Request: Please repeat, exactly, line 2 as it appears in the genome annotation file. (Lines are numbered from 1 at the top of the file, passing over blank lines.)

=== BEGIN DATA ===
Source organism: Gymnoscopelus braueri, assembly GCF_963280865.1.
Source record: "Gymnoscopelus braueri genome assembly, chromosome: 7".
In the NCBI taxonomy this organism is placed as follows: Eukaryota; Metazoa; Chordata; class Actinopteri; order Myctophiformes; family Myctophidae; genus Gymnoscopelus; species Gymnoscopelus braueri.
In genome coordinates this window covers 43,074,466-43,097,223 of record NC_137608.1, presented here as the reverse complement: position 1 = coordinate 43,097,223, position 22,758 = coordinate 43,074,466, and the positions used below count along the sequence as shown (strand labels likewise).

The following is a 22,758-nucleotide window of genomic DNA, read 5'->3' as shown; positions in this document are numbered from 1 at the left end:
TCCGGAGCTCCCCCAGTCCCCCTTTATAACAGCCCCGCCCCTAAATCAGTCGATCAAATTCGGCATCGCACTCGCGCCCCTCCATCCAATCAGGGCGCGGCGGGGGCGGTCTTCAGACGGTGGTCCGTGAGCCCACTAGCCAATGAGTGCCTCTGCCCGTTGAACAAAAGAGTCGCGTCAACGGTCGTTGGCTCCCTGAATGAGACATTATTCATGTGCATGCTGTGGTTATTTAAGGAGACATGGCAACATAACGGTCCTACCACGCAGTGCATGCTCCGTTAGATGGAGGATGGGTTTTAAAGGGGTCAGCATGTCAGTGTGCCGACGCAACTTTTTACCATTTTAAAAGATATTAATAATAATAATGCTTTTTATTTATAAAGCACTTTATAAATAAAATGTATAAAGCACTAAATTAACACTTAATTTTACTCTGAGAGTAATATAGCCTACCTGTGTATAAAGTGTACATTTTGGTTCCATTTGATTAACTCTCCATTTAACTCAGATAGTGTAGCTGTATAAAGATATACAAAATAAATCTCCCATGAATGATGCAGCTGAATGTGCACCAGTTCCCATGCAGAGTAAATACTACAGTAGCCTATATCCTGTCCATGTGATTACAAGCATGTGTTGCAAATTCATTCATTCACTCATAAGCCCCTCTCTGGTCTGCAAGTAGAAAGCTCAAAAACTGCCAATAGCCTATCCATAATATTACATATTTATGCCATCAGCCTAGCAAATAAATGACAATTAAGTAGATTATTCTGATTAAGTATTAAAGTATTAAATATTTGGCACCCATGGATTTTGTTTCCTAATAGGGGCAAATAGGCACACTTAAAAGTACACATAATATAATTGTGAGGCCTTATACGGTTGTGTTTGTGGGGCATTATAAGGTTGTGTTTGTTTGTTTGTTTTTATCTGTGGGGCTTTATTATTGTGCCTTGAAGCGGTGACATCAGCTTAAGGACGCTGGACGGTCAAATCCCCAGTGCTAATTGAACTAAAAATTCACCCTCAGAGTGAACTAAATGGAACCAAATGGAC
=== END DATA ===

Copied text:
Source record: "Gymnoscopelus braueri genome assembly, chromosome: 7".